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The term comes from the Greek word “kingly hall” to describe the covered public hall or stoa that the Romans first built in the forum area in the second century BC for conducting legal and business activities.  The Basilica Porcia was first basilica built in Rome (184 BC), overlooking the forum, but it was the Basilicas Aemilia and Sempronia. created slightly later, that gave a regularized shape to the central forum piazza. They were replaced in the Augustan era by the Basilicas Paulli and Iulia. The architectural form of the basilica consisted of a wooden-roofed hall with a central nave and side aisles sustained by columns. The basilica was the secular architectural form that was imitated by the 4C church when it began to build public halls for religious services. There could be many varieties of the basilica, as per Vitruvius, 10 Books of Architecture. In the 4C, two stand outs were the concrete vaulted and brick-faced Basilica of Maxentius, which borrowed from imperial bath architecture and the Aula Palatine in Trier, a massive hall 67 m long and 33 m high with a coffered wooden ceiling.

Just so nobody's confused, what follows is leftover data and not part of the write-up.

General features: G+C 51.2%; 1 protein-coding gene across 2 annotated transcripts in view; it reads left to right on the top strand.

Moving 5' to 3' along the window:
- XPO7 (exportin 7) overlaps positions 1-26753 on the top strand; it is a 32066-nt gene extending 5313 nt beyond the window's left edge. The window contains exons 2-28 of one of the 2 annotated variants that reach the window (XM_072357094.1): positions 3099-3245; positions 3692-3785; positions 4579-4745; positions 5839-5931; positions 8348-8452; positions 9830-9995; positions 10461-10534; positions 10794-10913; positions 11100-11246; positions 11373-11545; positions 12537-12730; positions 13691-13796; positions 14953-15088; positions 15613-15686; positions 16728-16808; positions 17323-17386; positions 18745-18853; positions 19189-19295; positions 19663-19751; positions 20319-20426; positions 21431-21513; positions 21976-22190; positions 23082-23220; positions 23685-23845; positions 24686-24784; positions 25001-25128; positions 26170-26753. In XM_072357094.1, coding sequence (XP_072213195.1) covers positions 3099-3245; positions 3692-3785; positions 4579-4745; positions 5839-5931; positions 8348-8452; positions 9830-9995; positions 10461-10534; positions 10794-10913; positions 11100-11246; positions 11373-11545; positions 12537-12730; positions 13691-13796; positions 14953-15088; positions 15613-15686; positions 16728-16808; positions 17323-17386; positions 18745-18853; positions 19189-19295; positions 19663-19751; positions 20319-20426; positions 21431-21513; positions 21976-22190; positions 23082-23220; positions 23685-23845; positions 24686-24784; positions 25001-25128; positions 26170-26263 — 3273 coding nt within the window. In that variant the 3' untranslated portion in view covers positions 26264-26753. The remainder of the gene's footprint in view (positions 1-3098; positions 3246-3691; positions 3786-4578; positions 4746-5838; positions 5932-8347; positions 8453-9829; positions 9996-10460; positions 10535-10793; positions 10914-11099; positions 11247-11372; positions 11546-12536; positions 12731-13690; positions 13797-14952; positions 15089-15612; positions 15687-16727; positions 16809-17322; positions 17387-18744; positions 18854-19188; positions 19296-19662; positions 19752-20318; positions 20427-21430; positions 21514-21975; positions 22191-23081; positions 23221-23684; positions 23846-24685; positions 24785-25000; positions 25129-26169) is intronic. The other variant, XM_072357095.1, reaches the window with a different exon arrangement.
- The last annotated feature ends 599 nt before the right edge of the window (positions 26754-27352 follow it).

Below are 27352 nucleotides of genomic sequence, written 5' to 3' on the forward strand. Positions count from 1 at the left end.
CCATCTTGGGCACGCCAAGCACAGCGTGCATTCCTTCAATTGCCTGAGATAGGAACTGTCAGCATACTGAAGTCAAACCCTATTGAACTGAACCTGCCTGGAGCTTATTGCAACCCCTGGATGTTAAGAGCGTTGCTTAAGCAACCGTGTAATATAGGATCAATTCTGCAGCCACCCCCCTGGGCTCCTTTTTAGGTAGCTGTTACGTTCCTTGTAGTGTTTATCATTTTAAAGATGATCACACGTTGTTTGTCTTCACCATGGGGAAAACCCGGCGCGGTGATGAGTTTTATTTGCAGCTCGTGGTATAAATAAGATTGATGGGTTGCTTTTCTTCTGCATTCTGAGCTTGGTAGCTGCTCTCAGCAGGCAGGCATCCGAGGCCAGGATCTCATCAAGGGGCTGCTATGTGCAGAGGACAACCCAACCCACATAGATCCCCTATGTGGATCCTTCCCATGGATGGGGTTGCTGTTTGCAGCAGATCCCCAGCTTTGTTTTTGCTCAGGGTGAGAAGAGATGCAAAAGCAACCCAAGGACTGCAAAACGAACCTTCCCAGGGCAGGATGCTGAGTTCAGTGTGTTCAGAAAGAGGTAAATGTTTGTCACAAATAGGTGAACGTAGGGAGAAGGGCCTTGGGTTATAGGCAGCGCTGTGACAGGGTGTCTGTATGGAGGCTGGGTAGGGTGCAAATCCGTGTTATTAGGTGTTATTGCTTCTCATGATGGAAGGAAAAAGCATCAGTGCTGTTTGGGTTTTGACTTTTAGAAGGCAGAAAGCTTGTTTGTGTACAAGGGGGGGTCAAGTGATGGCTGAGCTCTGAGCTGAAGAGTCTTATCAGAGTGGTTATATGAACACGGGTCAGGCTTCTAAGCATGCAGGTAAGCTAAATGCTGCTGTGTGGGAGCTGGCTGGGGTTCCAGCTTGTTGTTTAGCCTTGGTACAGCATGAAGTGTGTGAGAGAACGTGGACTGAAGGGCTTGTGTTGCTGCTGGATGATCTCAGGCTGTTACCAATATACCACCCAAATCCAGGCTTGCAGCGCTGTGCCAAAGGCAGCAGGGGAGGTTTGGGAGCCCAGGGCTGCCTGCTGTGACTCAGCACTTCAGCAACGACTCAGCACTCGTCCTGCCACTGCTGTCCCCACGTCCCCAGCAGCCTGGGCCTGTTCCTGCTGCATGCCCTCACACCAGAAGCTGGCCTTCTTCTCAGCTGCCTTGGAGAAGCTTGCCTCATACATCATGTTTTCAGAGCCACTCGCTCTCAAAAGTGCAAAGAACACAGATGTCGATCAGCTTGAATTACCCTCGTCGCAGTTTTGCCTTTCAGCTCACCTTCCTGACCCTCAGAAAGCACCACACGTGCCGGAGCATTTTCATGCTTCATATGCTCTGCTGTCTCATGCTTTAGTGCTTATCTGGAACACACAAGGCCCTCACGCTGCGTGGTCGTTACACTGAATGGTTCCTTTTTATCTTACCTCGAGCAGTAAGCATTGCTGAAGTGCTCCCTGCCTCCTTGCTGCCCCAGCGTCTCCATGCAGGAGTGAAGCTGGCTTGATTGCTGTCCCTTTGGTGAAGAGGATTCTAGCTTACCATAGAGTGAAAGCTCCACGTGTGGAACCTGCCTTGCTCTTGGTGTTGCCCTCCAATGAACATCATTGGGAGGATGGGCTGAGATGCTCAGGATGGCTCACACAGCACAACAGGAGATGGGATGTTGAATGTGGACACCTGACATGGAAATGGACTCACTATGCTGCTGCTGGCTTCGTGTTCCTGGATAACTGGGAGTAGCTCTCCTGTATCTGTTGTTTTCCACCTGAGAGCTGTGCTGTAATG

Where are the basilicas of Rome?

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Cite this page as: Darius Arya, The American Institute for Roman Culture, “Basilica (General)” Ancient Rome Live. Last modified 11/11/2019.


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